The Ecuadorian State has sought to support the re-integration of returning migrants through several programs. The “Welcome Home” Plan which consists of three initiatives: 1) the “Vínculos” Programme, 2) the Incentives and Orientation Programme for migrants to generate social and productive investment and 3) the “Return Home” Programme (“Volver a Casa”).
The “Vínculos” Programme sets up virtual platforms that act as social networks for Ecuadorian emigrants, facilitating communication with their families and communities. It also establishes Centres for Ecuadorians abroad (Casas del Ecuador) in cities that concentrate a large number of Ecuadorians. These centers offer social and cultural activities and provide information on services for migrants offered by the government both abroad and upon return.
The Incentives and Orientation Programme for migrants is an economic program that gives small loans and technical assistance to immigrants who wish to implement social or productive investment projects.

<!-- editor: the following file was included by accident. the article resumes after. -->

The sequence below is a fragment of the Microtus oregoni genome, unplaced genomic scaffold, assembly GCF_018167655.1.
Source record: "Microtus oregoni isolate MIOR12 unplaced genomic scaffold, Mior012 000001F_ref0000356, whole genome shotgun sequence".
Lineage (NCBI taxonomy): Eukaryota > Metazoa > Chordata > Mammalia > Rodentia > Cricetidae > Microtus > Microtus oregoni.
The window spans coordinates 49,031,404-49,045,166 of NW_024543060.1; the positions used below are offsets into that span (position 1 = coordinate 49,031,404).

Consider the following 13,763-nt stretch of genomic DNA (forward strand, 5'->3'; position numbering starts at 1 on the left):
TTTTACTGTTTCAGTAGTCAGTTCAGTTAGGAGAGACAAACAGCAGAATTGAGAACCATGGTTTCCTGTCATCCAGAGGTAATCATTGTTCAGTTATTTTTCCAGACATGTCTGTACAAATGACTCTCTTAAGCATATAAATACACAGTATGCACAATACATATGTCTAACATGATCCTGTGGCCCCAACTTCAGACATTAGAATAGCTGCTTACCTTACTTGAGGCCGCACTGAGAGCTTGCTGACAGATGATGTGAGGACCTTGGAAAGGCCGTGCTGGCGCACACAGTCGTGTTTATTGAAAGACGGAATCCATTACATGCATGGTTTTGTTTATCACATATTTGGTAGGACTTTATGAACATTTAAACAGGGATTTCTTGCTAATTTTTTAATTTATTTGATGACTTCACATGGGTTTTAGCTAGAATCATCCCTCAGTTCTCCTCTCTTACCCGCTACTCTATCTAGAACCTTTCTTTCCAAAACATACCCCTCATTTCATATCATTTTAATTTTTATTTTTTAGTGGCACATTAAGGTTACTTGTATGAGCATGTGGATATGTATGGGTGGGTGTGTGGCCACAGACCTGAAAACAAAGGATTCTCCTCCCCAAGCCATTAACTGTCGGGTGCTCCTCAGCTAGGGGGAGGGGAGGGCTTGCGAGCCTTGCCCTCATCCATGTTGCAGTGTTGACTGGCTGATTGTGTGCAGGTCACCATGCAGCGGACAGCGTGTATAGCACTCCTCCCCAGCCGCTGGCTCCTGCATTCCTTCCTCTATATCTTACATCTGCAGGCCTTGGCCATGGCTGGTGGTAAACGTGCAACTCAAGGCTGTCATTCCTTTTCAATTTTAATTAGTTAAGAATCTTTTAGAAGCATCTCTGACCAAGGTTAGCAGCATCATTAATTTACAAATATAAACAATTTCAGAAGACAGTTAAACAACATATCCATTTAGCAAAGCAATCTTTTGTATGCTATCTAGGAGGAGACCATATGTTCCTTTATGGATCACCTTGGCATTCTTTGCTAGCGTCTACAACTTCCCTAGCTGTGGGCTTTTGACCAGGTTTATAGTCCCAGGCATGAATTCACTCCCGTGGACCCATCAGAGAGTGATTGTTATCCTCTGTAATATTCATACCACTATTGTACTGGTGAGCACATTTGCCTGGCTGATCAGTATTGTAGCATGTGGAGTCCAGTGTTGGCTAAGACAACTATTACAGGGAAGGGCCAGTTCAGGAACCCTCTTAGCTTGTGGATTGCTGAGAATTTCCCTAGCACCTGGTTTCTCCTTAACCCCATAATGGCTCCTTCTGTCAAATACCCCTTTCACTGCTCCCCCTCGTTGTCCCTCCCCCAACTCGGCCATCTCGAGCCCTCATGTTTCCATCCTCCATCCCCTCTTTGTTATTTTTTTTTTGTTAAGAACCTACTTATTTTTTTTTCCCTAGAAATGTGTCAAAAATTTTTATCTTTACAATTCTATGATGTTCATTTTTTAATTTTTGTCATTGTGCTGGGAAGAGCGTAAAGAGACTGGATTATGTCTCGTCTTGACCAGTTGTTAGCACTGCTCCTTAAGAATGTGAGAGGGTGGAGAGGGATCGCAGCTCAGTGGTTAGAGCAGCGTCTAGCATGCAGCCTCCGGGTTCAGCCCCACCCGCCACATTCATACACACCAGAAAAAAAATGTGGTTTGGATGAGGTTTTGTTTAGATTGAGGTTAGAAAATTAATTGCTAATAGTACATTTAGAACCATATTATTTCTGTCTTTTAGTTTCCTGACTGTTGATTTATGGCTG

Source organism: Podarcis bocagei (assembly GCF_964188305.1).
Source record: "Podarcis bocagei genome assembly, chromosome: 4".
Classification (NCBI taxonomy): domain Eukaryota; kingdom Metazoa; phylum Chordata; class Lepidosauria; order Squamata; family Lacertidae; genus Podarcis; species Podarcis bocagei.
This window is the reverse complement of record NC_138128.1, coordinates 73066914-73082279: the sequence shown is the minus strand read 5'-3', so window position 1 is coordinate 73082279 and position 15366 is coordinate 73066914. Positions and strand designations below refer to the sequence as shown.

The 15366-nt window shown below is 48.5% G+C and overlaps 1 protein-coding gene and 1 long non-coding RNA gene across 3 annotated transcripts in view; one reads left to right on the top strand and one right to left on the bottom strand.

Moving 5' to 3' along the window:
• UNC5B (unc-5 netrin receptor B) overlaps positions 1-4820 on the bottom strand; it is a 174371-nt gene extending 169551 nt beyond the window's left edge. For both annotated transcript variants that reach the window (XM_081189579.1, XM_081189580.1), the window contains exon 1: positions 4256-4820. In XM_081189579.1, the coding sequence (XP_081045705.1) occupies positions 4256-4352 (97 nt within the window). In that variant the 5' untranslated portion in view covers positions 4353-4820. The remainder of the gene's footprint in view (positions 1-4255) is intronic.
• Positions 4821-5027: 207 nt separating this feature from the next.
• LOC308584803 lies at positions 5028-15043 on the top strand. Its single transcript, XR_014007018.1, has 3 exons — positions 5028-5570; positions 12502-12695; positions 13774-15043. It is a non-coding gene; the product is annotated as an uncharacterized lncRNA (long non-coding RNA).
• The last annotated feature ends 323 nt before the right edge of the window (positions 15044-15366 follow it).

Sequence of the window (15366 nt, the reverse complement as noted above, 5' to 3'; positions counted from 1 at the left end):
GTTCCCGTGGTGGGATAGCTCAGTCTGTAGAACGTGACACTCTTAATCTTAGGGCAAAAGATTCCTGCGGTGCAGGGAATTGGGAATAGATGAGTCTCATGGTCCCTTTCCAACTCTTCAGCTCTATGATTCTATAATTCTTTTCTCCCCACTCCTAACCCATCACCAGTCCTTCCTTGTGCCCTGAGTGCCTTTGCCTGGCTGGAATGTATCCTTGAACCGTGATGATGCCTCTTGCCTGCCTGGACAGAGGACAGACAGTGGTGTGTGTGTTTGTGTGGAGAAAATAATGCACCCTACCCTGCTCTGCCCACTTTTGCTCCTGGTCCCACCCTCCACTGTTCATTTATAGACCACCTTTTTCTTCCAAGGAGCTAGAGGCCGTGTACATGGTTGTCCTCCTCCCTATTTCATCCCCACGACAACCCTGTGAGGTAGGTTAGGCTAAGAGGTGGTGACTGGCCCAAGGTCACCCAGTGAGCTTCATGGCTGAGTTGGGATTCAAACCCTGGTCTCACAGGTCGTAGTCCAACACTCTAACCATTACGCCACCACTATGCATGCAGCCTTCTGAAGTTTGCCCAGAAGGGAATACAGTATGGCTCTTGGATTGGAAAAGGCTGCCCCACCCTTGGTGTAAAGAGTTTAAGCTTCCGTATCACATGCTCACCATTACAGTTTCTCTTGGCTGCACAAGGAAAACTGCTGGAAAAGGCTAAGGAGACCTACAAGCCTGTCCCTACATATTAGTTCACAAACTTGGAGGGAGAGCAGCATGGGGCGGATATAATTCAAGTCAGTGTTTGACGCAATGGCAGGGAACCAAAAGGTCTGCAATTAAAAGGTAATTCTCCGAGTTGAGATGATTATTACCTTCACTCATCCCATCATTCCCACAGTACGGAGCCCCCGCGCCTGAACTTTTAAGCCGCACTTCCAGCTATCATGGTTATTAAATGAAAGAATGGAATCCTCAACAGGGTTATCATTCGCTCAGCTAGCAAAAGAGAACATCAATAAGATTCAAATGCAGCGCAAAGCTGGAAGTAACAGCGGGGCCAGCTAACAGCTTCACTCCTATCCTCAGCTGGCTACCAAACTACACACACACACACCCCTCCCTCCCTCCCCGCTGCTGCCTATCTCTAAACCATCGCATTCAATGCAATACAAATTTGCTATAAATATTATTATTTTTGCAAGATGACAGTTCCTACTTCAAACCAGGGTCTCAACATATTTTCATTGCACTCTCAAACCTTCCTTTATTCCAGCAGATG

The “Volver a Casa” Programme provides support to return migrants from more than 30 governmental institutions. Among others, these include civil registry services in destination countries prior to departure, facilitated academic and professional certifications, access to housing credits, training for the tourism industry, craft workshops, and tax exemptions for new enterprises.
In 2011, the Parliament of the Andean Community of Nations (CAN) decided to adhere formally as a group to the Agreement on Residence for Nationals of States Party to Mercosur, plus Chile and Bolivia. Ecuador has ratified the Agreement. The beneficiaries of this visa category in Ecuador are nationals of Argentina, Brazil, Chile, Paraguay, Uruguay, Bolivia, Colombia and Peru. Through this Residency Agreement, the country grants temporary residence to citizens of these countries for 2 years, after which they may obtain the right of permanent residence.